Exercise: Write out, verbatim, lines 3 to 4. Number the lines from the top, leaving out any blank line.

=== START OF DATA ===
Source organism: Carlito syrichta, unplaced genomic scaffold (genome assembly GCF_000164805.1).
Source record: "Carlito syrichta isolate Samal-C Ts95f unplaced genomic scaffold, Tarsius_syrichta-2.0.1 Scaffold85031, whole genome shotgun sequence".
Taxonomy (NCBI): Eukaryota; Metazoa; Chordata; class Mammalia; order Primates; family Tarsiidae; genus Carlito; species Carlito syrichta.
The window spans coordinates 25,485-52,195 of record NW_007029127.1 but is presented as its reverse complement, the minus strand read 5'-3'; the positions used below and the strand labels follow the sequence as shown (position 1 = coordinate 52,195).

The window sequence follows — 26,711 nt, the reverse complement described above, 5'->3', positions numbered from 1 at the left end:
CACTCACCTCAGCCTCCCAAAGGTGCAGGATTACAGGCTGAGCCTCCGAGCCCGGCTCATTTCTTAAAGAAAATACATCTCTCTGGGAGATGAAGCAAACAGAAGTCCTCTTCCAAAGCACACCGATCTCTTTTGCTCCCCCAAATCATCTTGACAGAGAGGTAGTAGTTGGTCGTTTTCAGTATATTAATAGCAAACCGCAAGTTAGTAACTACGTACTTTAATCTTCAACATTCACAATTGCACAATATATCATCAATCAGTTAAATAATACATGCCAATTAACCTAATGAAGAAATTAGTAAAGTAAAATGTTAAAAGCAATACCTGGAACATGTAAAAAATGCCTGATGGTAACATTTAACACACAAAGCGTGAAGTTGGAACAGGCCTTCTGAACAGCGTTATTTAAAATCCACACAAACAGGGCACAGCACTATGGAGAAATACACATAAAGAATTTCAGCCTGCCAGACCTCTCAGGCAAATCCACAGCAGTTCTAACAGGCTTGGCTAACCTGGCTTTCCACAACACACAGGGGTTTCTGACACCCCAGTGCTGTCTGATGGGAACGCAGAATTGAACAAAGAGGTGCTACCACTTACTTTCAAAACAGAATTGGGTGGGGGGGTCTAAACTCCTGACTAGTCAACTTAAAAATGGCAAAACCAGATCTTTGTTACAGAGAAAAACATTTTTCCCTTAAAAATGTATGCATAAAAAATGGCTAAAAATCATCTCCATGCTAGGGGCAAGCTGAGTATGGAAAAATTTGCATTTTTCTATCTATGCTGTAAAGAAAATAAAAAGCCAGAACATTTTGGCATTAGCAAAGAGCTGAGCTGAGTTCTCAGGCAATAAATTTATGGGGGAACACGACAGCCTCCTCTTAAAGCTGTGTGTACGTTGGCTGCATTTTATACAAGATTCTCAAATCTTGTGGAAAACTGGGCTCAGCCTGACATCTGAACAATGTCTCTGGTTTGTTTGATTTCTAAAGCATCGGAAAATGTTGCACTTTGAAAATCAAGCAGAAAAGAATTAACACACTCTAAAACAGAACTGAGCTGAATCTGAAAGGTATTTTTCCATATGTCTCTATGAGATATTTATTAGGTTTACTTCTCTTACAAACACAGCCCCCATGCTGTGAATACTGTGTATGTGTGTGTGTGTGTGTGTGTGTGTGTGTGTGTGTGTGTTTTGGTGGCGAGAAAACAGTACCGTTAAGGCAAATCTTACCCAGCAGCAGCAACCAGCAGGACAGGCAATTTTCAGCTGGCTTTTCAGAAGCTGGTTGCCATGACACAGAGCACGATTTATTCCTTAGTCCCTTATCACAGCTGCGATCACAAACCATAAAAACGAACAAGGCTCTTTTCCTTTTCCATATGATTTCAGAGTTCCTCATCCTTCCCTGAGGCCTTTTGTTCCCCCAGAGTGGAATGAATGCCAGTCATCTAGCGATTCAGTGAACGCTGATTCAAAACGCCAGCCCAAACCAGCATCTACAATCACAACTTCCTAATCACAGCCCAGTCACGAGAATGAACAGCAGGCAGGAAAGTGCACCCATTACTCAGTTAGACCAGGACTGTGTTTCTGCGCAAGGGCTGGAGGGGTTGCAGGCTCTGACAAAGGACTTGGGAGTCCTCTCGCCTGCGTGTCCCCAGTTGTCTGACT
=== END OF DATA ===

Taxonomy (NCBI): Eukaryota; Metazoa; Chordata; class Mammalia; order Primates; family Tarsiidae; genus Carlito; species Carlito syrichta.
The window spans coordinates 25,485-52,195 of record NW_007029127.1 but is presented as its reverse complement, the minus strand read 5'-3'; the positions used below and the strand labels follow the sequence as shown (position 1 = coordinate 52,195).